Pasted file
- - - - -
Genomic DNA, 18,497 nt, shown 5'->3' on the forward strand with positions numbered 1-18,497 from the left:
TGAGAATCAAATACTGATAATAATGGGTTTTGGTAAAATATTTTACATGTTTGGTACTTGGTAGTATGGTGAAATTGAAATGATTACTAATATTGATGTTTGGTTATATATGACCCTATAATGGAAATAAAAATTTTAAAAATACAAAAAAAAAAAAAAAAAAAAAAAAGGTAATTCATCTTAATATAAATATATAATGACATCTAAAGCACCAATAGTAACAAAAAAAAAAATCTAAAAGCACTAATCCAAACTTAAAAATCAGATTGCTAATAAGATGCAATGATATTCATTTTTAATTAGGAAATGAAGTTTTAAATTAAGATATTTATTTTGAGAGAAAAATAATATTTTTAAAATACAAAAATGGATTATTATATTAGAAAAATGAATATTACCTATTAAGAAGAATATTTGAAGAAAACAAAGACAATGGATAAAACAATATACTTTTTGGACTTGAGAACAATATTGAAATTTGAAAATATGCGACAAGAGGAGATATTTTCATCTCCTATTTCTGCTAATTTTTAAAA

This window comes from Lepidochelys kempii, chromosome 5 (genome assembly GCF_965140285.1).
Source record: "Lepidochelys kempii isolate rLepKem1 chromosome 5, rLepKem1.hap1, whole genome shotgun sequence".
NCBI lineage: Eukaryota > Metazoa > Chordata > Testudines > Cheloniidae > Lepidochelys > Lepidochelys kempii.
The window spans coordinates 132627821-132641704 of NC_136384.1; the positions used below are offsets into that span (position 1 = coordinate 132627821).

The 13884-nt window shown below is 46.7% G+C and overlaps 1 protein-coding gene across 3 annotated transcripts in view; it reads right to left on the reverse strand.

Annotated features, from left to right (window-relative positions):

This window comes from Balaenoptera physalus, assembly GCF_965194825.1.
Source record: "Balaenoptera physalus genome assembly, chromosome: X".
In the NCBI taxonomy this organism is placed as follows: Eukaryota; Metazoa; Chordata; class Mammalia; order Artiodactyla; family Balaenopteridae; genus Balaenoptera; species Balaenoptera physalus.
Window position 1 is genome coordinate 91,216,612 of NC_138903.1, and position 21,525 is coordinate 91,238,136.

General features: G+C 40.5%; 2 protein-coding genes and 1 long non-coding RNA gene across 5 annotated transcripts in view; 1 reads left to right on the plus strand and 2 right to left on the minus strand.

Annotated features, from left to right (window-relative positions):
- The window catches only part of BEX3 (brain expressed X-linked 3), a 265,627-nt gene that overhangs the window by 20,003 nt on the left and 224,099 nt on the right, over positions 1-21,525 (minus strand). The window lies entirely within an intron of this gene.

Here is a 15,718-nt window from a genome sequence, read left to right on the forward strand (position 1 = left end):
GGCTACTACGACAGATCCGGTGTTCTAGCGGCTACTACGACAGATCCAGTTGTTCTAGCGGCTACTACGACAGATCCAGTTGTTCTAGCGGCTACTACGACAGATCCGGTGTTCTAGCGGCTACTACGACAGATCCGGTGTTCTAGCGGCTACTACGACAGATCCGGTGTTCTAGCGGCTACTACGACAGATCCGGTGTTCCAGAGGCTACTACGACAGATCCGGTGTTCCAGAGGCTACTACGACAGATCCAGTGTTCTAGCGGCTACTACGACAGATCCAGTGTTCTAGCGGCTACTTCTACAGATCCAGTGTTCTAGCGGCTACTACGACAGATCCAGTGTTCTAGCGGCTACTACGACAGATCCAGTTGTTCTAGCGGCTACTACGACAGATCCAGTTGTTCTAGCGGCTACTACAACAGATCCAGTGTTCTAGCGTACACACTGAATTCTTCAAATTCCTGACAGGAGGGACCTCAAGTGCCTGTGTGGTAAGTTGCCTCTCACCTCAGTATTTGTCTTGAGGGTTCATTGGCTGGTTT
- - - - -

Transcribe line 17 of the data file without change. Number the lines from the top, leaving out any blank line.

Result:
GGCTACTACGACAGATCCGGTGTTCTAGCGGCTACTACGACAGATCCAGTTGTTCTAGCGGCTACTACGACAGATCCAGTTGTTCTAGCGGCTACTACGACAGATCCGGTGTTCTAGCGGCTACTACGACAGATCCGGTGTTCTAGCGGCTACTACGACAGATCCGGTGTTCTAGCGGCTACTACGACAGATCCGGTGTTCCAGAGGCTACTACGACAGATCCGGTGTTCCAGAGGCTACTACGACAGATCCAGTGTTCTAGCGGCTACTACGACAGATCCAGTGTTCTAGCGGCTACTTCTACAGATCCAGTGTTCTAGCGGCTACTACGACAGATCCAGTGTTCTAGCGGCTACTACGACAGATCCAGTTGTTCTAGCGGCTACTACGACAGATCCAGTTGTTCTAGCGGCTACTACAACAGATCCAGTGTTCTAGCGTACACACTGAATTCTTCAAATTCCTGACAGGAGGGACCTCAAGTGCCTGTGTGGTAAGTTGCCTCTCACCTCAGTATTTGTCTTGAGGGTTCATTGGCTGGTTT